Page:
Ludmila Reyter: The key difference between communicating, and telling others what to do

Two contrasting examples of a PO that was in a split role of PO and Team Manager. Their different approaches had a completely different impact on the team, and the collaboration between team and PO.

The Great Product Owner: Communicating with stakeholders and team

This PO was the direct manager for the team, but that was not a problem. Additionally, this PO was able to keep everyone informed of the progress, as well as feeling involved in the decision making. This was a PO that understood that the PO role is all about communicating with stakeholders and team.

The Bad Product Owner: The all knowing, all telling PO

This PO was the direct manager for the team, and that was a challenge. The PO had a split role, which took up time, and made it hard to focus on the PO responsibilities. As the PO was pressured for time, the natural solution was to tell the team exactly what to do. This lead to a lack of collaboration and engagement between managers and team. In this segment, we also talk about the importance for Scrum Masters to create a working partnership with the Product Owner.

Are you having trouble helping the team working well with their Product Owner? We’ve put together a course to help you work on the collaboration team-product owner. You can find it at: bit.ly/coachyourpo. 18 modules, 8+ hours of modules with tools and techniques that you can use to help teams and PO’s collaborate.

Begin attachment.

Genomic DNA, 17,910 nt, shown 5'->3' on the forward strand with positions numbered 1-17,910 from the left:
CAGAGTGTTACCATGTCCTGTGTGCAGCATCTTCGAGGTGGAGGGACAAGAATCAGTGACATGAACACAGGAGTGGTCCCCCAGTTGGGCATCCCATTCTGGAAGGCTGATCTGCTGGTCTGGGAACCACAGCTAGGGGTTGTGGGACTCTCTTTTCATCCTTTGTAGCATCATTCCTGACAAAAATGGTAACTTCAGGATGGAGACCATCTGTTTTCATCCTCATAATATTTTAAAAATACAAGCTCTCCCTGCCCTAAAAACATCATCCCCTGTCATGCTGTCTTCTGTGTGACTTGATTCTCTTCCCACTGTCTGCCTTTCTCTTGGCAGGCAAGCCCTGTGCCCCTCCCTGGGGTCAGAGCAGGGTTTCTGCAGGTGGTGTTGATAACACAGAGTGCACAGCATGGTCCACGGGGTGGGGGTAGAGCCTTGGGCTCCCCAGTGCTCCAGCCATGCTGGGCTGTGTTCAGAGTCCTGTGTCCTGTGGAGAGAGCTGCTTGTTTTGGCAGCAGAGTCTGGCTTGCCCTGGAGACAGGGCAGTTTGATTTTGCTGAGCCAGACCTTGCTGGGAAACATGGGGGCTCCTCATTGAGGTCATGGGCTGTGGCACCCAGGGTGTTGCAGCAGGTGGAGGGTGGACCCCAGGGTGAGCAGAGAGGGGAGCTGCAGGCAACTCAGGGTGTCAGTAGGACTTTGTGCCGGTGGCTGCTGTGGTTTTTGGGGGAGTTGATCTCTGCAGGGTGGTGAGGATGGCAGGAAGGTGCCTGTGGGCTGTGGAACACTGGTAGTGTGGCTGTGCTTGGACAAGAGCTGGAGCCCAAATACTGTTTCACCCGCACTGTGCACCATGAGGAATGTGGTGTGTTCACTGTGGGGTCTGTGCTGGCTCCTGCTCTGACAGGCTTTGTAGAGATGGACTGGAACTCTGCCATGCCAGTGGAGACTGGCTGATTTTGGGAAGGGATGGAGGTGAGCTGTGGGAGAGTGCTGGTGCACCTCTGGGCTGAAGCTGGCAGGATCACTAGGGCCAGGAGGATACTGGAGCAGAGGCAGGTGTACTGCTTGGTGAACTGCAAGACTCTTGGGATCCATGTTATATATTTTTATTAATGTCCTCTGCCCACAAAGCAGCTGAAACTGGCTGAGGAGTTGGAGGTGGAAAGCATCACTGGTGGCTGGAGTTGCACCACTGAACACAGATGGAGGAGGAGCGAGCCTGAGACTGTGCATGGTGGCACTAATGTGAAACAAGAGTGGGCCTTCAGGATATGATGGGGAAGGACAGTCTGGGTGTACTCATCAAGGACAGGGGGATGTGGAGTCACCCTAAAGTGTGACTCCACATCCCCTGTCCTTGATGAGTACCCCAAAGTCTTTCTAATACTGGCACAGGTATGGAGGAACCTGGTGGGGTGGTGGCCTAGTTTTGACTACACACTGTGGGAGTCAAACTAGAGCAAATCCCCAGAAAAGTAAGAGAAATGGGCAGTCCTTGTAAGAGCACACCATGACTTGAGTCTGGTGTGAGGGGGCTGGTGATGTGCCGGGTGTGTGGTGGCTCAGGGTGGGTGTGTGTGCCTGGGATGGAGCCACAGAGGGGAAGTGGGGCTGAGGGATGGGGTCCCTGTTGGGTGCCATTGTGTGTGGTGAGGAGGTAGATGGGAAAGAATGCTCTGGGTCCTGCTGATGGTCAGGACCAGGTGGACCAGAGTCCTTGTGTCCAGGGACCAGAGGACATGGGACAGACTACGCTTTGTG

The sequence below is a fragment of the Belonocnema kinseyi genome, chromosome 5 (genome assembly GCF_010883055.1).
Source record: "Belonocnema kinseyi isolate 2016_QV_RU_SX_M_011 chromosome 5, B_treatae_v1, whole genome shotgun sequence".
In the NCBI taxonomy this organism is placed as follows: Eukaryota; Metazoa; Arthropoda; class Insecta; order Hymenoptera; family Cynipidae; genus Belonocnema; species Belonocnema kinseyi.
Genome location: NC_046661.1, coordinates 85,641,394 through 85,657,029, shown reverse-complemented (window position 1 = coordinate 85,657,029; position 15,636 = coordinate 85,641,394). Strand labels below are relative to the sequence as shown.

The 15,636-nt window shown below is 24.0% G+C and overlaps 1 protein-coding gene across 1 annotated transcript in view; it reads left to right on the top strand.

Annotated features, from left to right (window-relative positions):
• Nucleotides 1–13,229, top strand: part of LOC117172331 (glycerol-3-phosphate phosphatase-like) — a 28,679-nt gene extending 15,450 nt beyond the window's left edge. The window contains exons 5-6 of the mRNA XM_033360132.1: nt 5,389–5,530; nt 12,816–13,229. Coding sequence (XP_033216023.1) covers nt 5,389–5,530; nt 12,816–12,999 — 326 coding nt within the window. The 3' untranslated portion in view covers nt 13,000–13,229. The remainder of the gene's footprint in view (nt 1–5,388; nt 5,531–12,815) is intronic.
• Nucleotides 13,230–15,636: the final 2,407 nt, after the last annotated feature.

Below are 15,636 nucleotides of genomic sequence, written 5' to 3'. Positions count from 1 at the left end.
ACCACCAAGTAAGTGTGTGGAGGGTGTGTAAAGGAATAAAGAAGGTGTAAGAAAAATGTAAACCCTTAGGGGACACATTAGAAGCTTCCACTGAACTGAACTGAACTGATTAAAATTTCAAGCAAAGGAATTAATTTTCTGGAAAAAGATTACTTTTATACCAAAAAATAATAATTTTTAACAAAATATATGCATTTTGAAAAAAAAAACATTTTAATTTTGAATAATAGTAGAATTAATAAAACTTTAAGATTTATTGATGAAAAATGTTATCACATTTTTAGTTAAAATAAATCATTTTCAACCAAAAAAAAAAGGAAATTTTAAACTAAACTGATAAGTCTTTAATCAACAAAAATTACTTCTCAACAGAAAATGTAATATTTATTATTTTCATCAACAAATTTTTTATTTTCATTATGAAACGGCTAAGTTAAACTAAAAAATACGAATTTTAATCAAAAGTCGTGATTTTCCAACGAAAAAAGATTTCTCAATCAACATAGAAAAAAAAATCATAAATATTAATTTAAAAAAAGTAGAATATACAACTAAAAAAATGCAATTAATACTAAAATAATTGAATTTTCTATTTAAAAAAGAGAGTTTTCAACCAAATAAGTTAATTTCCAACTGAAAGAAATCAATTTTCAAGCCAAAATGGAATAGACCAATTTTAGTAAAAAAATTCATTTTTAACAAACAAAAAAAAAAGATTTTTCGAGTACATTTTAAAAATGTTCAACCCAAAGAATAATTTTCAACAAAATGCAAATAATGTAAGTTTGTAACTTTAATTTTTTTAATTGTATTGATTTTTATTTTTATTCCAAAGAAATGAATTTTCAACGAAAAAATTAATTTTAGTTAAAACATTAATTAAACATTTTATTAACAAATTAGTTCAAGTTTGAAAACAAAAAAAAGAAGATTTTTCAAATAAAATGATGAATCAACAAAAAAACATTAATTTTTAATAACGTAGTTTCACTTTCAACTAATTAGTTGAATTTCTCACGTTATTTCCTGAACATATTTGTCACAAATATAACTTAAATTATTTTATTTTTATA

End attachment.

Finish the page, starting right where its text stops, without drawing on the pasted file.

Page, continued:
About Ludmila Reyter

Ludmila started as a project manager and became a scrum master early on, and has been working with teams in the software development sector for 7 years now – but with other teams in general (basketball, studies) much longer. 

She loves to see people working together successfully, which of course means going through some tough times, too. Ludmila realized that the things she once learned somehow rearrange, and has a thought for us: never be sure that what you think you know will always be true!

You can link with Ludmila Reyter on LinkedIn and connect with Ludmila Reyter on Twitter.

Ludmila Reyter: Defining success for Scrum Masters collaboratively

Success is defined collaboratively with the teams and people you work with. As you improve, you need to adapt the success definition with the team. And one of the sure signs you’ve made an impact is when ex-team members meet you and tell you that they’ve taken what they learned with you to their new teams!

Featured Retrospective Format for the Week: Dialogue Sheets

Ludmila describes the Dialogue Sheets game and how it can help teams by providing a simple, relaxed conversation format.

In this segment, we also refer to the “Open Day” or Internal Unconference format that Jeff Campbell and Gene Conolly described in a blog post on the Scrum Master Toolbox Podcast website.

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About Ludmila Reyter

Ludmila started as a project manager and became a scrum master early on, and has been working with teams in the software development sector for 7 years now – but with other teams in general (basketball, studies) much longer. 

She loves to see people working together successfully, which of course means going through some tough times, too. Ludmila realized that the things she once learned somehow rearrange, and has a thought for us: never be sure that what you think you know will always be true!

You can link with Ludmila Reyter on LinkedIn and connect with Ludmila Reyter on Twitter.